Webb had written six songs on the album, which peaked at #8 on the Billboard album chart. (9) The 5th Dimension were set to record their next album, The Magic Garden, but a disagreement on publishing between Rivers and Webb put the LP in limbo. Finally, the Rivers/Webb camps arrived at a compromise for this one album. Webb wrote and arranged eleven of the twelve songs on the album, which produced the singles, Paper Cup and Carpet Man. “We expected Magic Garden to have a major impact on the market, but it didn’t happen,” McCoo recalled. (10)

With publishing, producing and recording, Rivers was spreading his talents a bit too thin for the taste of Al Bennett, head of Liberty Records, the parent company to both Imperial Records (Rivers recording label) and Soul City, his business label. “I produced the 5th Dimension's first album and Jimmy Webb worked on it with me. I was so far behind on my own commitment with my own albums that Al Bennett said, ‘You have to make a decision. Do you want to be an artist or a record executive?’ I said, ‘I’m an artist, first.’ Bennett told him, ‘Then you’ve got to get someone else to produce this group.’ So, I turned The 5th Dimension over to Bones Howe who did an excellent job producing hit after hit.” (5)

L-R: Marilyn McCoo, Lamonte McClemore, Billy Davis, Jr., Ron Townson and Florence LaRue.

Photo courtesy of Gilles Petard/Getty Images.

Howe, who engineered the first two albums for the 5th Dimension, was a busy man in the studios those days.  "I was playing drums on the Grass Roots records, engineering the Mamas and the Papas and Johnny Rivers for (producer) Lou Adler, doing the same for Snuff Garrett with Gary Lewis and the Playboys, and producing the Turtles.” (1) 

Still, there was enough time on his calendar to produce the 5th Dimension. Howe came across a song by Laura Nyro titled Stone Soul Picnic. "We were looking for a piece of material that would reflect what the group was. I came across the song on a demo tape that David Geffen had taken to RCA. I told David that I wanted to cut it with the group, but he said we couldn't because Nyro was going to cut it on her album. But if they didn't release it as a single, he said it's fair game,” Howe remembered. Nyro’s album was released and the label chose Eli's Coming as the single.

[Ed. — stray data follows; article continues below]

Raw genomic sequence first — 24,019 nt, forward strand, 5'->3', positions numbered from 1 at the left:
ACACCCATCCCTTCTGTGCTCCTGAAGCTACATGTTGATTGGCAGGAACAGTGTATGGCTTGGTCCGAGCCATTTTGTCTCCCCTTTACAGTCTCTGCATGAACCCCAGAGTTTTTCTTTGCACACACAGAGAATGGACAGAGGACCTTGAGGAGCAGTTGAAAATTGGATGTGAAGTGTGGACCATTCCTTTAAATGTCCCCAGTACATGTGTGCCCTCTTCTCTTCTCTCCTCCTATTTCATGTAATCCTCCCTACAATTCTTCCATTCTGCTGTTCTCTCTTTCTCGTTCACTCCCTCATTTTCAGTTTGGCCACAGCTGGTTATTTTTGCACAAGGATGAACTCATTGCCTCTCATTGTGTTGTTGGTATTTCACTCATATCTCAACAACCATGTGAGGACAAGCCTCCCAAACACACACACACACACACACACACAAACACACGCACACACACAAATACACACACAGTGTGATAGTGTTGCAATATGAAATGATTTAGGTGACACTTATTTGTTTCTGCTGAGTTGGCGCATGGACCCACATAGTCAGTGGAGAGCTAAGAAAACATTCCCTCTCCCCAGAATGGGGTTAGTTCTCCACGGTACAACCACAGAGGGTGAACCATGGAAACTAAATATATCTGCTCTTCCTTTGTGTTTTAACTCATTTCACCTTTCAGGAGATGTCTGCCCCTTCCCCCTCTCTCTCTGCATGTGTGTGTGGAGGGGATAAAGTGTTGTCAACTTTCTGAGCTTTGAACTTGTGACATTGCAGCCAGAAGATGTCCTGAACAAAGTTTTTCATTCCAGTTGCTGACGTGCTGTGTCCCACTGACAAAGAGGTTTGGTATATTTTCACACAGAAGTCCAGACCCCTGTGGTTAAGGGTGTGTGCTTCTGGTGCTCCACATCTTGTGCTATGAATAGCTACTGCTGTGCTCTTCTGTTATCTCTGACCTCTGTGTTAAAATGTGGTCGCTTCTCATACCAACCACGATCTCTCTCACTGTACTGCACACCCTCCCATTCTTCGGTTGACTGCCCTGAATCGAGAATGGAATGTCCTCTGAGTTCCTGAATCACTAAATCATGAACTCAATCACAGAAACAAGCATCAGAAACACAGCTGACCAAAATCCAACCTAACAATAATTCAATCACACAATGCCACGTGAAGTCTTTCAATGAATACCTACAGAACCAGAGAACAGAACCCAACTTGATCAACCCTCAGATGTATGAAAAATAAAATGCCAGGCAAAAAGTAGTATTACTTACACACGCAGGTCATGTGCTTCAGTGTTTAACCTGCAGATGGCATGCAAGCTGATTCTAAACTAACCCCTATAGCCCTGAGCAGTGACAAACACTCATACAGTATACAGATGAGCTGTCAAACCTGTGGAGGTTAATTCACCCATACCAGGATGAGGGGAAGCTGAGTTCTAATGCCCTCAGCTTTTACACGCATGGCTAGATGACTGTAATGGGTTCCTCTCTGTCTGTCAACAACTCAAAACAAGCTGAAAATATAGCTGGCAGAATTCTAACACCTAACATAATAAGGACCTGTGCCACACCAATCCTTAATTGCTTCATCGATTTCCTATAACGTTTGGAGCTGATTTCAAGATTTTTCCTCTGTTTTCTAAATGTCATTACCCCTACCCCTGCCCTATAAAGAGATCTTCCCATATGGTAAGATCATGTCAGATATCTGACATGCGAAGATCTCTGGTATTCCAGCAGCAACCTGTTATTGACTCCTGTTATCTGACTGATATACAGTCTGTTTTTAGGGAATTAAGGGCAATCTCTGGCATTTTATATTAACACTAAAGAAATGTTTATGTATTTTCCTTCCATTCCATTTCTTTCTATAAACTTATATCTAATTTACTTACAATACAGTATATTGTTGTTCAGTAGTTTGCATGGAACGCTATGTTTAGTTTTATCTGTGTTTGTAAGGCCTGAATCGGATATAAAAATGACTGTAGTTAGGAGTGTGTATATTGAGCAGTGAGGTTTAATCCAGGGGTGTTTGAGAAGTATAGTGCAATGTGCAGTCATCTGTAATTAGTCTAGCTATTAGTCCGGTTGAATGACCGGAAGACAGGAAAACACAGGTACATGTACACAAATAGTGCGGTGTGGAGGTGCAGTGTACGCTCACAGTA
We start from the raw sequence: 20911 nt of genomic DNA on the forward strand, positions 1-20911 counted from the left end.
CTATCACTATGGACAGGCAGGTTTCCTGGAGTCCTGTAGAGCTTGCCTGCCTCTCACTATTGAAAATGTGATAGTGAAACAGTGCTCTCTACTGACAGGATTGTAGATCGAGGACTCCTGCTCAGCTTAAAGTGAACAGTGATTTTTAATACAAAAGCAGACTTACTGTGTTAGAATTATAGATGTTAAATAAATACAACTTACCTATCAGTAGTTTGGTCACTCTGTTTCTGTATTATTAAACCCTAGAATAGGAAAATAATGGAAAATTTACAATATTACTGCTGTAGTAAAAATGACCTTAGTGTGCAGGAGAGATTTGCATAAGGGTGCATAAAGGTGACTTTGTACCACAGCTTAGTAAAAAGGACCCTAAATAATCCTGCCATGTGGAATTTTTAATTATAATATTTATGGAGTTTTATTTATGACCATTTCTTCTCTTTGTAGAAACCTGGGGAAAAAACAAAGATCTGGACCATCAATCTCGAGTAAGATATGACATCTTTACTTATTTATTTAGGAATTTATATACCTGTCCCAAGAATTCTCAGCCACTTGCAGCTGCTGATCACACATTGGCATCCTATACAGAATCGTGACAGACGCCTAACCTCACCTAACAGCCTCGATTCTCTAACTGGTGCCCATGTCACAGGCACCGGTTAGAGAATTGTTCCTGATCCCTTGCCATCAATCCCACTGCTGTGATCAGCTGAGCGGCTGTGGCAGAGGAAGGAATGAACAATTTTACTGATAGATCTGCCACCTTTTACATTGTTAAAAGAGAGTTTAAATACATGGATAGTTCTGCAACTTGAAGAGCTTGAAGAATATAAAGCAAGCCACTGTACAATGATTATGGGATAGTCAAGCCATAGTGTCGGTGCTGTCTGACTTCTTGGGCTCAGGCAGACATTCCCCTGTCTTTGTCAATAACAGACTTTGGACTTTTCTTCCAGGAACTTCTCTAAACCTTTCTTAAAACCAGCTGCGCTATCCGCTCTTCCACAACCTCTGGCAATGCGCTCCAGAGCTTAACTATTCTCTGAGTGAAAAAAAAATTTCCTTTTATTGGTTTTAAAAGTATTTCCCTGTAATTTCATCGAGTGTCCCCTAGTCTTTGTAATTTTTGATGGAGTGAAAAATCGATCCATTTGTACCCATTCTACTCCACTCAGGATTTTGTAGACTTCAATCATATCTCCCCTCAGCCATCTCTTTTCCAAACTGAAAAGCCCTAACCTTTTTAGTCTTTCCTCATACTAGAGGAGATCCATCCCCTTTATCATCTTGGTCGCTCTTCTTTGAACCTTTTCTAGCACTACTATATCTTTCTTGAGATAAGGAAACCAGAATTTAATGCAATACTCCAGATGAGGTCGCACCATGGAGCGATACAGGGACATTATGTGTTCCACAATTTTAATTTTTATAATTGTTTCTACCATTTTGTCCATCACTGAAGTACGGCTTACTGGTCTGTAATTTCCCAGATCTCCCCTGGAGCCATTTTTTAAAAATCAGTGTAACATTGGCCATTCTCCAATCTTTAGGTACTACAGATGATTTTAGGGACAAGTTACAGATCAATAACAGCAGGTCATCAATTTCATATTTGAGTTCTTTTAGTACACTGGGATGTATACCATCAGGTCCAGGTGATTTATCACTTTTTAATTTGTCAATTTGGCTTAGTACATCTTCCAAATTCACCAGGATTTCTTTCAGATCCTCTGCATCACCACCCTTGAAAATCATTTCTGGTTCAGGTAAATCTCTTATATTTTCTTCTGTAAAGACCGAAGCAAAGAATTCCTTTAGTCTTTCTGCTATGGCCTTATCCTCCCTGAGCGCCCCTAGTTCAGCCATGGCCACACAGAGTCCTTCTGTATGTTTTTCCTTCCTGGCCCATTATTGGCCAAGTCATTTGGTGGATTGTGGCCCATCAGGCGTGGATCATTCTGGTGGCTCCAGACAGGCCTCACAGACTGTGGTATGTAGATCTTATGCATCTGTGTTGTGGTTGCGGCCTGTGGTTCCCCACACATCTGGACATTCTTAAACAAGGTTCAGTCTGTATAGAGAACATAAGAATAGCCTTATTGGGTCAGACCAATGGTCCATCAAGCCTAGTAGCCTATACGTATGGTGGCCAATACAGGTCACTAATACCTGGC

Howe pounced on the opportunity. He told the 5th Dimension, ‘“This is gonna be your first million-selling single.’ They loved the song and did the record in three days. And of course, it was their first million-selling single." (11)

It was in May 1968 when the single, Stoned Soul Picnic was released. It entered the Top 10, peaking at #3 on July 27th on the Billboard Hot 100 and remained in the Top 40 for twelve weeks. (3)

Two more singles, Sweet Blindness and Ashford and Simpson’s, California Soul, culled from the Stoned Soul Picnic LP, peaked at #’s 13 and 25 respectively in the fall and winter of 1968 as the album landed at #21. (3) (9) The group has regained some lost momentum before an unfortunate event set the stage for the biggest hit of their career.

In the fall of 1968, the 5th Dimension was booked for a series of shows at the Royal Box, a venue at the Americana Hotel in New York City. While running errands on an October afternoon, Billy Davis, Jr. noticed his wallet was no longer in his suit pocket. “What am I gonna do?” Davis asked McCoo. The wallet contained cash, business cards and his AFTRA card. “Well, you can kiss that wallet goodbye.”

A short time later, the phone in their hotel suite rang. “Is this Billy Davis, Jr.?” the voice asked. “Yes, it is,” answered a surprised Davis. “I’ve got your wallet. Why don’t you come and get it,” the voice offered. “No problem,” was Davis’ short answer. “Who am I speaking to?” The voice identified himself as Ed Gifford.

Davis hopped a cab to Gifford’s address, met the man who explained that he used the AFTRA card to find Davis and where he was staying. With wallet intact and in hand, Davis invited Gifford and wife to the next night’s show. The Giffords happily accepted.